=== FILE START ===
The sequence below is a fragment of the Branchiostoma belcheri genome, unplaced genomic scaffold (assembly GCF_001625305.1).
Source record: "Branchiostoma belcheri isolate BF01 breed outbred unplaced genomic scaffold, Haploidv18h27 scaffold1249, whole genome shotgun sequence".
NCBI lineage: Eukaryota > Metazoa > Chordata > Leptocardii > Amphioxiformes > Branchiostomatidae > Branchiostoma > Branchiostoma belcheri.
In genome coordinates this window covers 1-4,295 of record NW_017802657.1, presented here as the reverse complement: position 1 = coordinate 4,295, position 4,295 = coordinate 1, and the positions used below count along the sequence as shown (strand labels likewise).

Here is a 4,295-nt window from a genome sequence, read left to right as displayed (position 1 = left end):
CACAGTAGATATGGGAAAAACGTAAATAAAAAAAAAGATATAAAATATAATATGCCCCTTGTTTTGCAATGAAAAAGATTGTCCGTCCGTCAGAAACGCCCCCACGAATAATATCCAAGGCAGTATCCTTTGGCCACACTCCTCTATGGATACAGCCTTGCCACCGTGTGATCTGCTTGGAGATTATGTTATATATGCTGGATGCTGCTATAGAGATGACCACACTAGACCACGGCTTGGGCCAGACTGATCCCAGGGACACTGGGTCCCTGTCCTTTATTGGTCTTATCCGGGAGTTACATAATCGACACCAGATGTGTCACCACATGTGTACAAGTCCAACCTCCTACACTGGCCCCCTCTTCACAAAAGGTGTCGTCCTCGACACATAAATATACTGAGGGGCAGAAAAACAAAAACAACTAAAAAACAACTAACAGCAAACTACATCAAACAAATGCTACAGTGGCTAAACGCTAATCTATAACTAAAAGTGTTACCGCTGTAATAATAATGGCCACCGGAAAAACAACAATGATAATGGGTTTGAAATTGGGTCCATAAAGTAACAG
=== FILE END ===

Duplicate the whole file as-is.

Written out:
The sequence below is a fragment of the Branchiostoma belcheri genome, unplaced genomic scaffold (assembly GCF_001625305.1).
Source record: "Branchiostoma belcheri isolate BF01 breed outbred unplaced genomic scaffold, Haploidv18h27 scaffold1249, whole genome shotgun sequence".
NCBI lineage: Eukaryota > Metazoa > Chordata > Leptocardii > Amphioxiformes > Branchiostomatidae > Branchiostoma > Branchiostoma belcheri.
In genome coordinates this window covers 1-4,295 of record NW_017802657.1, presented here as the reverse complement: position 1 = coordinate 4,295, position 4,295 = coordinate 1, and the positions used below count along the sequence as shown (strand labels likewise).

Here is a 4,295-nt window from a genome sequence, read left to right as displayed (position 1 = left end):
CACAGTAGATATGGGAAAAACGTAAATAAAAAAAAAGATATAAAATATAATATGCCCCTTGTTTTGCAATGAAAAAGATTGTCCGTCCGTCAGAAACGCCCCCACGAATAATATCCAAGGCAGTATCCTTTGGCCACACTCCTCTATGGATACAGCCTTGCCACCGTGTGATCTGCTTGGAGATTATGTTATATATGCTGGATGCTGCTATAGAGATGACCACACTAGACCACGGCTTGGGCCAGACTGATCCCAGGGACACTGGGTCCCTGTCCTTTATTGGTCTTATCCGGGAGTTACATAATCGACACCAGATGTGTCACCACATGTGTACAAGTCCAACCTCCTACACTGGCCCCCTCTTCACAAAAGGTGTCGTCCTCGACACATAAATATACTGAGGGGCAGAAAAACAAAAACAACTAAAAAACAACTAACAGCAAACTACATCAAACAAATGCTACAGTGGCTAAACGCTAATCTATAACTAAAAGTGTTACCGCTGTAATAATAATGGCCACCGGAAAAACAACAATGATAATGGGTTTGAAATTGGGTCCATAAAGTAACAG